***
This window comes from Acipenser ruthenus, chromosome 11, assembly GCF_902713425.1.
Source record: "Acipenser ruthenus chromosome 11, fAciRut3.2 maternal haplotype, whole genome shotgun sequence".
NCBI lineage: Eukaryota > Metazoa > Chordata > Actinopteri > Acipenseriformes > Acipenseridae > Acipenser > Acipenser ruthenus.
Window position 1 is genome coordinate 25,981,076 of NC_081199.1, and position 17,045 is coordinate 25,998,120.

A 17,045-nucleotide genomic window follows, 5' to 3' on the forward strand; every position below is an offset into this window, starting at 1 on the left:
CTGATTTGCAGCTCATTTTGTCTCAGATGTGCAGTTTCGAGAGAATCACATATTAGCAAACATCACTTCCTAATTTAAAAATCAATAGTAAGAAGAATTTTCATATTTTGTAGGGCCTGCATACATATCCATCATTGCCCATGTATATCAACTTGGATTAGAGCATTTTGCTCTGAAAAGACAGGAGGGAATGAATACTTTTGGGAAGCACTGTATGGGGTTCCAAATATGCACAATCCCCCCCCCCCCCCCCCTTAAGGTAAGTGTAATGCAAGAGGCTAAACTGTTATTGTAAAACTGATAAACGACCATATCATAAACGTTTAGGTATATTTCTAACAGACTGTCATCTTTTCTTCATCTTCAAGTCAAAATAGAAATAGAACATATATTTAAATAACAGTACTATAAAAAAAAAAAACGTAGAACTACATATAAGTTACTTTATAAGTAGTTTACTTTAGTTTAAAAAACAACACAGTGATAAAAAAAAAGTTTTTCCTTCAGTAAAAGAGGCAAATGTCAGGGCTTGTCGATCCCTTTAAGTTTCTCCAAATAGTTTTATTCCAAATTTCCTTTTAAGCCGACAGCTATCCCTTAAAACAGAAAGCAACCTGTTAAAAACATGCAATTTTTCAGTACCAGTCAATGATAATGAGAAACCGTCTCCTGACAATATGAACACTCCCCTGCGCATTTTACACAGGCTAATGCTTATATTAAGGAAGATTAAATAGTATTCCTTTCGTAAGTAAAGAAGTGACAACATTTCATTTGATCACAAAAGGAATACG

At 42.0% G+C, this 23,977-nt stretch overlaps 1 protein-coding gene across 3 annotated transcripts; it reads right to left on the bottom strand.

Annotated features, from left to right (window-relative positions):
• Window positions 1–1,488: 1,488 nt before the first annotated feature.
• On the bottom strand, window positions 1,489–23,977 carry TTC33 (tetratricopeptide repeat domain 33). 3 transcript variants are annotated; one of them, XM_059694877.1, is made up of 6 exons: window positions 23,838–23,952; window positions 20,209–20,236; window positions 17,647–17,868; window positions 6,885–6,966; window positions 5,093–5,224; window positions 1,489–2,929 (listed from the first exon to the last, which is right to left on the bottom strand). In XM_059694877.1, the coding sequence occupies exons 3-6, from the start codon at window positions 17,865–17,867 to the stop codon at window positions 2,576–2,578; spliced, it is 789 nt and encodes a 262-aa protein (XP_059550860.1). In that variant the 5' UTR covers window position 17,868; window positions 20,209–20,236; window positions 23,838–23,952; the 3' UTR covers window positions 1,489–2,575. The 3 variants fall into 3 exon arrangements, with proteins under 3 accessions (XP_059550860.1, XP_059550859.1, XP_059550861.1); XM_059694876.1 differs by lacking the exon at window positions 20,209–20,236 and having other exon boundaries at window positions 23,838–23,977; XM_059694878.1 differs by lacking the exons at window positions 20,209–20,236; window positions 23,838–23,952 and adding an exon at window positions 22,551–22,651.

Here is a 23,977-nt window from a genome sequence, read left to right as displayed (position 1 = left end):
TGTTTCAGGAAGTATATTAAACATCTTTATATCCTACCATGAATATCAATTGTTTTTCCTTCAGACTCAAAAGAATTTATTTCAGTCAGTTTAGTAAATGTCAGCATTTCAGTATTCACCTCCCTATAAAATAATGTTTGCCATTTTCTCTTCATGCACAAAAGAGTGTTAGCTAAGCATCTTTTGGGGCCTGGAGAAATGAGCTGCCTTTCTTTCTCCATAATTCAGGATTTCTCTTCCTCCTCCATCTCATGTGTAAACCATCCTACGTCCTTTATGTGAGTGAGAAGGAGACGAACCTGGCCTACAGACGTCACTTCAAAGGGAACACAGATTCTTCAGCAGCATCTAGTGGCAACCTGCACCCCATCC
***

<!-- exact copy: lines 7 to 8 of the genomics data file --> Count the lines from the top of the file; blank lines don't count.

At 42.0% G+C, this 23,977-nt stretch overlaps 1 protein-coding gene across 3 annotated transcripts; it reads right to left on the bottom strand.

Annotated features, from left to right (window-relative positions):